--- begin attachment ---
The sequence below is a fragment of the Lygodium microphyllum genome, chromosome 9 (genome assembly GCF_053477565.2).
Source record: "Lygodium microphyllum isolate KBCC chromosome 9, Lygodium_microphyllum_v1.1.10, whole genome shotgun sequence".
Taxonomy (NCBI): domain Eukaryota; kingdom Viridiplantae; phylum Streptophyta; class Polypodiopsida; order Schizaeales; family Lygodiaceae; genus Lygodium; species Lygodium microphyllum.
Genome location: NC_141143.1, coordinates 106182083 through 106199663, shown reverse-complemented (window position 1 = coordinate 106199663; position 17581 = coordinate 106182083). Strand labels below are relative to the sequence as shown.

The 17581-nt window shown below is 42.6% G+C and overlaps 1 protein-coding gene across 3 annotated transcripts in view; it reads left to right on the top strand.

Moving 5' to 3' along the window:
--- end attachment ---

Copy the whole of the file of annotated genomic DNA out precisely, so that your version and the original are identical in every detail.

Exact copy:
The sequence below is a fragment of the Lygodium microphyllum genome, chromosome 9 (genome assembly GCF_053477565.2).
Source record: "Lygodium microphyllum isolate KBCC chromosome 9, Lygodium_microphyllum_v1.1.10, whole genome shotgun sequence".
Taxonomy (NCBI): domain Eukaryota; kingdom Viridiplantae; phylum Streptophyta; class Polypodiopsida; order Schizaeales; family Lygodiaceae; genus Lygodium; species Lygodium microphyllum.
Genome location: NC_141143.1, coordinates 106182083 through 106199663, shown reverse-complemented (window position 1 = coordinate 106199663; position 17581 = coordinate 106182083). Strand labels below are relative to the sequence as shown.

The 17581-nt window shown below is 42.6% G+C and overlaps 1 protein-coding gene across 3 annotated transcripts in view; it reads left to right on the top strand.

Moving 5' to 3' along the window: